"I am sorry to say that it is the media which is writing down our observations and flashing them. They (media) have to wait, because our aim is that every judge must be interactive.
He cannot keep mum and decide.
"That is why when we visit subordinate courts, we ask the magistrate if somebody is in the witness box and advocates asks unnecessary questions, don't keep quiet. You ask counsel how it (question) is relevant. You eliminate or don't record that question.
"So he (judge) must be an interactive and proactive judge.
So, in that way judges need to make observations. But I am using a rider clause here - my personal view is that no judge is entitled to make unnecessary comments de hors to the litigation or de hors to the lis before him."
The CJI designate concurred with the idea that the retirement age of High Court judges should be on par with that of Supreme Court judges--65 years.
"It has to be done. In those (earlier) days, our health condition was poor. Now our longevity is more. That (longevity) is what we consider while fixing compensation. So, 65 years is a normal age. So the government by this time could have enhanced the age of retirement of High Court judges.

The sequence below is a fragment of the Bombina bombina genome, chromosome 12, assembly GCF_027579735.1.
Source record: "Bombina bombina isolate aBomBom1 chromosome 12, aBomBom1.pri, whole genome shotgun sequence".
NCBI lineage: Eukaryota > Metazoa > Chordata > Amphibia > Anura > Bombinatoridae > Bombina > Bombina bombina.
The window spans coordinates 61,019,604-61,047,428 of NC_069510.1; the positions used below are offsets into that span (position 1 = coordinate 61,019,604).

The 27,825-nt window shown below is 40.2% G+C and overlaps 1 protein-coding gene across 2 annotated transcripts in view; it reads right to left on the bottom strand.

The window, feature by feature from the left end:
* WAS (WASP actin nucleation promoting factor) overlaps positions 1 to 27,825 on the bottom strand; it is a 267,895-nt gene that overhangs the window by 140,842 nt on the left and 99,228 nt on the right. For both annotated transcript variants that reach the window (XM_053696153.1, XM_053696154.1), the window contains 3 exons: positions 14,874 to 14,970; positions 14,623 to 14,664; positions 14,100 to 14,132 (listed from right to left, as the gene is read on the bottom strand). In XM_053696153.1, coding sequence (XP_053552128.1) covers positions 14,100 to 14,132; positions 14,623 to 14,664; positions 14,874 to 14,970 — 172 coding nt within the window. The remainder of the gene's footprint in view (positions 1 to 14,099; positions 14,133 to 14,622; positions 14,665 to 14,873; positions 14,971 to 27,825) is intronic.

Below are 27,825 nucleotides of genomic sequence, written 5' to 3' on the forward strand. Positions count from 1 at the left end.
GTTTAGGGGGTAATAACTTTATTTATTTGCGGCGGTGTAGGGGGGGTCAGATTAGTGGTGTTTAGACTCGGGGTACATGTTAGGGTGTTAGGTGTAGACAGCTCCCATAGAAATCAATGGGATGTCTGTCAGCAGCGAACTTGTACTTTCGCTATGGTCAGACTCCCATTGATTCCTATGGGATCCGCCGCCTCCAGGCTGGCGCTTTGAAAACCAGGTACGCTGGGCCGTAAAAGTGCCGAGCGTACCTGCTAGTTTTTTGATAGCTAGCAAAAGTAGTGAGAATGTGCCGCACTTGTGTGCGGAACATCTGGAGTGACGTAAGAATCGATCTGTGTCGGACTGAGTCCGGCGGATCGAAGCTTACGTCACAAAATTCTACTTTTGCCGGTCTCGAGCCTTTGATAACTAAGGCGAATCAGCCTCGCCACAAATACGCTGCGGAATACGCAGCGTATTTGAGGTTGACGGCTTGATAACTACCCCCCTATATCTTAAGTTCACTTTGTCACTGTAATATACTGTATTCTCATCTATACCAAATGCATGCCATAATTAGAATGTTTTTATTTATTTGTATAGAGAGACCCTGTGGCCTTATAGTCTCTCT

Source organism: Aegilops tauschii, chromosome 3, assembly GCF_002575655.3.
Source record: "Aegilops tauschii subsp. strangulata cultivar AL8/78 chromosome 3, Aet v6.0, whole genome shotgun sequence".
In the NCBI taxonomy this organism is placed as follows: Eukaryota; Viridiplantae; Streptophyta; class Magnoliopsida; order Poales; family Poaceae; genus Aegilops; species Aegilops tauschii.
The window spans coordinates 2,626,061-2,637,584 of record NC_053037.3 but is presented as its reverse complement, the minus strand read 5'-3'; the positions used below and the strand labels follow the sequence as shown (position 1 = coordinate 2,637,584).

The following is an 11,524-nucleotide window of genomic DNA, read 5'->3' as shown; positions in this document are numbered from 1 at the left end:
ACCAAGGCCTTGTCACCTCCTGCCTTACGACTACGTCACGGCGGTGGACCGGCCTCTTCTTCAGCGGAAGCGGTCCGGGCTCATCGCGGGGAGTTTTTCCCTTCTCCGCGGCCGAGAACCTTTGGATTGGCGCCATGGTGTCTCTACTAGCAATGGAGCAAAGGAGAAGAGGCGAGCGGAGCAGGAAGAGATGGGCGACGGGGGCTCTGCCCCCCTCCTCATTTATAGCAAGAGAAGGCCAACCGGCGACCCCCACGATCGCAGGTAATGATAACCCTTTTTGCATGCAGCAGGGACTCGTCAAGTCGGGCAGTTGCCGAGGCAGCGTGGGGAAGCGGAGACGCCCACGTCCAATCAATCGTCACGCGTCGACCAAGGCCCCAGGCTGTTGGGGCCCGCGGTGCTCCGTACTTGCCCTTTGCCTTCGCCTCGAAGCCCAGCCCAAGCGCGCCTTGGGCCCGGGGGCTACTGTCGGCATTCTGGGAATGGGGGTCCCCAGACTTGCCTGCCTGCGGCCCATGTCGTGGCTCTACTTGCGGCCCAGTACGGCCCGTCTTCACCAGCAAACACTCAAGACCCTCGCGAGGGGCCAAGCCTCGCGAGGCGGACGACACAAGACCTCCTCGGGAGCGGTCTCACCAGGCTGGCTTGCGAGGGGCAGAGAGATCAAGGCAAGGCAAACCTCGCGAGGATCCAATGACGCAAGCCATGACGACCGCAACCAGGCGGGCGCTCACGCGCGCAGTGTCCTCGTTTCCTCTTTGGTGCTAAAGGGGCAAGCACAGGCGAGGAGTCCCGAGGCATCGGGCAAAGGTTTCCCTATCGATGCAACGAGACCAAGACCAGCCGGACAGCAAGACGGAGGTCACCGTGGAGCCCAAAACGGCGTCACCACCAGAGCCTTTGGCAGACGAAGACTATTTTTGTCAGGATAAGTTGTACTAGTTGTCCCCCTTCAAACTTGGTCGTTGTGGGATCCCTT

"Unfortunately, these are all matters of constitutional amendments which requires two-third majority (in Parliament) and has to be ratified by 50 per cent of the states," he said.
Justice Sathasivam brushed aside the suggestion that there should be a cooling off period of couple of years before a retired judge is given some assignment in tribunals or commissions.
"You know our many legislations which enable the government to create tribunals, commissions etc, are statutory provisions. Who has to be made (head of a tribunal etc.) is provided in the statute. Statute says former judges of Supreme Court or Chief Justice of High Courts etc.
"If government wants, let them eliminate that choice. Let them appoint an IAS officer or IPS or ICS or any leading lawyer. So long that provision is there, they have to appoint a former judge.
"We retire at the age of 65 years. Normally, at the time of retirement, a Supreme Court judge might have experienced as a judge, in the High Court and the apex court, more than 15 years. After the age of 67 years or if you say cooling off period of five years after age of 60 year, what can he contribute at that age.
"We have several tribunals like, TDSAT, TRAI, CAT, NCDRC, AFT. Some important tribunals must be manned by former judges of Supreme Court or High Courts. But where there is no statutory requirement (for appointment of former judges), the judges themselves should refuse," he said.